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MAGIC `EXECUTE' JAZZ, 101-98

Down in San Antonio, the Spurs are smiling.

While the hottest team in the West was polishing off the Milwaukee Bucks on Friday night in Texas, the best team in the East - the Orlando Magic - was delivering a painful blow to the homecourt-advantage hopes of the Utah Jazz. Led by MVP candidate Shaquille O'Neal, the Magic made more plays in a brutal final four minutes to edge the Jazz, 101-98, at the Delta Center."We weren't good enough to play against them tonight," said Jazz coach Jerry Sloan.

There had been cause for Jazz confidence coming into this game. After all, they had beaten the Magic in Orlando just 17 days ago, and the Magic haven't been a great road team. But the Jazz's game is execution, and there were only a couple of stretches where they executed consistently.

"It seemed like we didn't know what we were doing," Sloan said. "We weren't sure what we were running many times."

One indication that something went wrong was the shooting totals of Utah's MVP candidate, Karl Malone. In the first half, the Mailman attempted four shots. He finished with 12 attempts (and a more-than-respectable 26 points) but he averages 19 shots per game.

"I'm not going to shoot it every time, but I'd like to touch it a lot of times," Malone said. "I can't say I'm upset about it . . . but in a big game like this, I'm not supposed to be on the bench."

Malone played 40 minutes, two more than his average, but the time he probably felt he should have been in there was at the beginning of the fourth quarter. While he sat out the first 3:46, as he usually does, Orlando pushed its lead from six to nine.

That didn't seem so important, however, when the Jazz scored 11 straight points to tie it at 94 with 4:36 left. Twenty-eight seconds later, an 18-footer by Malone put Utah ahead, 96-95, for the first time since early in the first quarter.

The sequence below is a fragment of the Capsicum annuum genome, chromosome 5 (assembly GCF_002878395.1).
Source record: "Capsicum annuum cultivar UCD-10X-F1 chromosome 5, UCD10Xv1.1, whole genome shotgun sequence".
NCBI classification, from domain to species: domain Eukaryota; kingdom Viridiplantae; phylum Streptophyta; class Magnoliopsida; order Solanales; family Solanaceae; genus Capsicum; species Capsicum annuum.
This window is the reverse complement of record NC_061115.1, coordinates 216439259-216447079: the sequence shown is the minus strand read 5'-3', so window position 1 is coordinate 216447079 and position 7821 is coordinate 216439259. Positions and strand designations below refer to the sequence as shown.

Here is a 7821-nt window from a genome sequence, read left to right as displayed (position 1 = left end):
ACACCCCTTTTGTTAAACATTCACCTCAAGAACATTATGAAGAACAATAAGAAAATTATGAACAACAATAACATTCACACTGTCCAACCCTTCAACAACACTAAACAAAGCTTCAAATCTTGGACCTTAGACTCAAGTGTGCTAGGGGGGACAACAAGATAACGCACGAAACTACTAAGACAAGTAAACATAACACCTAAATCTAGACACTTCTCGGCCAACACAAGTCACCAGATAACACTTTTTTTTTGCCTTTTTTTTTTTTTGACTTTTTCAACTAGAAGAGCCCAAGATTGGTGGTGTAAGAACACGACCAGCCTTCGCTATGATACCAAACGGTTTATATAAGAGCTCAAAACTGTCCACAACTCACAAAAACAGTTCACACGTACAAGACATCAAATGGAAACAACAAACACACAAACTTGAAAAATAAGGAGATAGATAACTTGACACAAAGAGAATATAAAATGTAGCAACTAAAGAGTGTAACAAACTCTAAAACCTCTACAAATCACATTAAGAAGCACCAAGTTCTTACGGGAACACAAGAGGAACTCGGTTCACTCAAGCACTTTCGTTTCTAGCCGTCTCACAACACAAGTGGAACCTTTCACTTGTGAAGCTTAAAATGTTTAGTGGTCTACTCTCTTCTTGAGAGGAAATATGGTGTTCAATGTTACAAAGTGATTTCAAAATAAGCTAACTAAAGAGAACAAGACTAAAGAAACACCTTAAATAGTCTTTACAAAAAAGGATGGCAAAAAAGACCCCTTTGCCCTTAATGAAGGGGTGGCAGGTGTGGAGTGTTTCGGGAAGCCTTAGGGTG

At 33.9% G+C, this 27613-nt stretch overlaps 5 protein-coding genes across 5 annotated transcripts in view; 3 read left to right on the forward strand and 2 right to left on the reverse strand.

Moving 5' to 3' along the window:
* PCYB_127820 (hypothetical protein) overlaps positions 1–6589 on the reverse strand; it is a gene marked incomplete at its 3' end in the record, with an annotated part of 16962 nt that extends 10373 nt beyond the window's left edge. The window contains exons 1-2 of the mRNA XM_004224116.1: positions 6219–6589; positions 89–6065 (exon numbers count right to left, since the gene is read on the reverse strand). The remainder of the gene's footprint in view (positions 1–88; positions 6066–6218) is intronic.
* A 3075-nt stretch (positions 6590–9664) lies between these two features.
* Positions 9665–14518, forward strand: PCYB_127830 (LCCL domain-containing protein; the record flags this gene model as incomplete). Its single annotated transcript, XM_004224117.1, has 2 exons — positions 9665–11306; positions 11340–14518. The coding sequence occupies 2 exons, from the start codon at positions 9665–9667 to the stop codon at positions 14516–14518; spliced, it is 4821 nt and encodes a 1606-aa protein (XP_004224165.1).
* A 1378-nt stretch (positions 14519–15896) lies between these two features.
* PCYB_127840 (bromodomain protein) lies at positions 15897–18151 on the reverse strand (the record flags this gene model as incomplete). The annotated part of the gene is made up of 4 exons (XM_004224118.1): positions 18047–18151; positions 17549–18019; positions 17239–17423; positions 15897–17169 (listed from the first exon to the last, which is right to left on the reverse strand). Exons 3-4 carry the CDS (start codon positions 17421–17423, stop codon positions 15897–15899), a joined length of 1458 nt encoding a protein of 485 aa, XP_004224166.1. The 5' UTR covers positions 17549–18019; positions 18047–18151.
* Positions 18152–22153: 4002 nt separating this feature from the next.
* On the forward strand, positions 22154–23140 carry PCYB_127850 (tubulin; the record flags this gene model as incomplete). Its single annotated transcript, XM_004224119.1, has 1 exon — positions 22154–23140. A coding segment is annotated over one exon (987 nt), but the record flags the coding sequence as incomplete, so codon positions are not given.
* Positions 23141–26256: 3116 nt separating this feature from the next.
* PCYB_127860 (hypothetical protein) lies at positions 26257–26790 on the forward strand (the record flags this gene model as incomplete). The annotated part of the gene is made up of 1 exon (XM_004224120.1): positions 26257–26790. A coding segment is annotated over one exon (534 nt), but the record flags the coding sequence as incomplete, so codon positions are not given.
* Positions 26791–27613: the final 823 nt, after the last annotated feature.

"We lost our composure a little bit," said Orlando coach Brian Hill.

From that point, the Magic simply made a couple more plays than the Jazz. Utah's next six possessions went like this: John Stockton's pass goes through Malone's hands; Jeff Hornacek misses a shot on the run; Malone's in-bounds pass goes out of bounds; Hornacek sinks an illegal-defense free throw, and Stockton makes one of two free throws; Adam Keefe's shot is rejected by O'Neal; and Malone passes up a shot to pass to Keefe, a bullet that went out of bounds off Keefe's right hand.

"If I had it to do over again, I would have shot it," Malone said.

The Magic, meanwhile, got a tip-in from Horace Grant, a free throw from O'Neal, and two free throws from Dennis Scott (the biggest call of the game, but not the most convincing) and one foul shot by Nick Anderson to lead 101-98 with four seconds left. Hornacek had one last chance, a three-pointer to tie, that rimmed out.

"It did about the same thing my heart did, in reverse," Hill said. "It went in, and it popped out."

Hill credited a change in defensive scheme for a reversal of fortunes against the Jazz.

"They really tore us apart the last game with the pick-and-roll play," he said. "We knew we were going to have to mix up our coverages."

Statistically, the difference in the game was clear. The Jazz outshot (50.7 percent to 47.9) and outrebounded (37-34) the Magic, but the visitors got to the free-throw line more. Utah was whistled for 32 fouls, to Orlando's 24, resulting in 10 more free throws for the Magic. In the final four minutes, the Jazz committed four fouls, the Magic one.

The Jazz, who knew that they could ill afford a loss considering how well San Antonio is playing, obviously saw this as a major setback.

"We missed a lot of easy shots, did a lot of things that aren't characteristic of this team," Hornacek said.

Malone acknowledged that he sometimes passed up shots he should have taken, then vowed it won't happen again.

"We didn't take the shots when they were there," he said. "We thought about it, instead of just shooting it. We have 10 ballgames left, and I'm not going to think about it anymore."

Malone made eight of the 12 shots he took, and also had 10 rebounds and four assists. Stockton totaled 20 points, 11 assists; Hornacek scored 17. Antoine Carr and Adam Keefe, who had combined for 25 points in Orlando, totaled 11 this time; Carr, hampered by early foul trouble, scored four.

O'Neal led the Magic with 28 points, 11 rebounds. Anfernee Hardaway scored 21, Grant contributed 15 and Jeff Turner chipped in 12 off the bench.

Hill downplayed the significance of beating the Jazz.

"I don't know that it's a statement," he said. "They know they can win on our floor, we know we can win on their floor. I'd love to have the opportunity to play them again - it means we'd be in the NBA Finals."

The loss dropped Utah a half-game back of San Antonio in the Midwest Division standings, two games behind in the loss column.

The Jazz left immediately after the game for Anaheim, where they will face the Clippers Saturday night.

GAME NOTES: Malone passed Walt Bellamy for 16th place on the all-time NBA scoring list . . . Orlando's Brian Shaw suffered a groin injury and played just three minutes.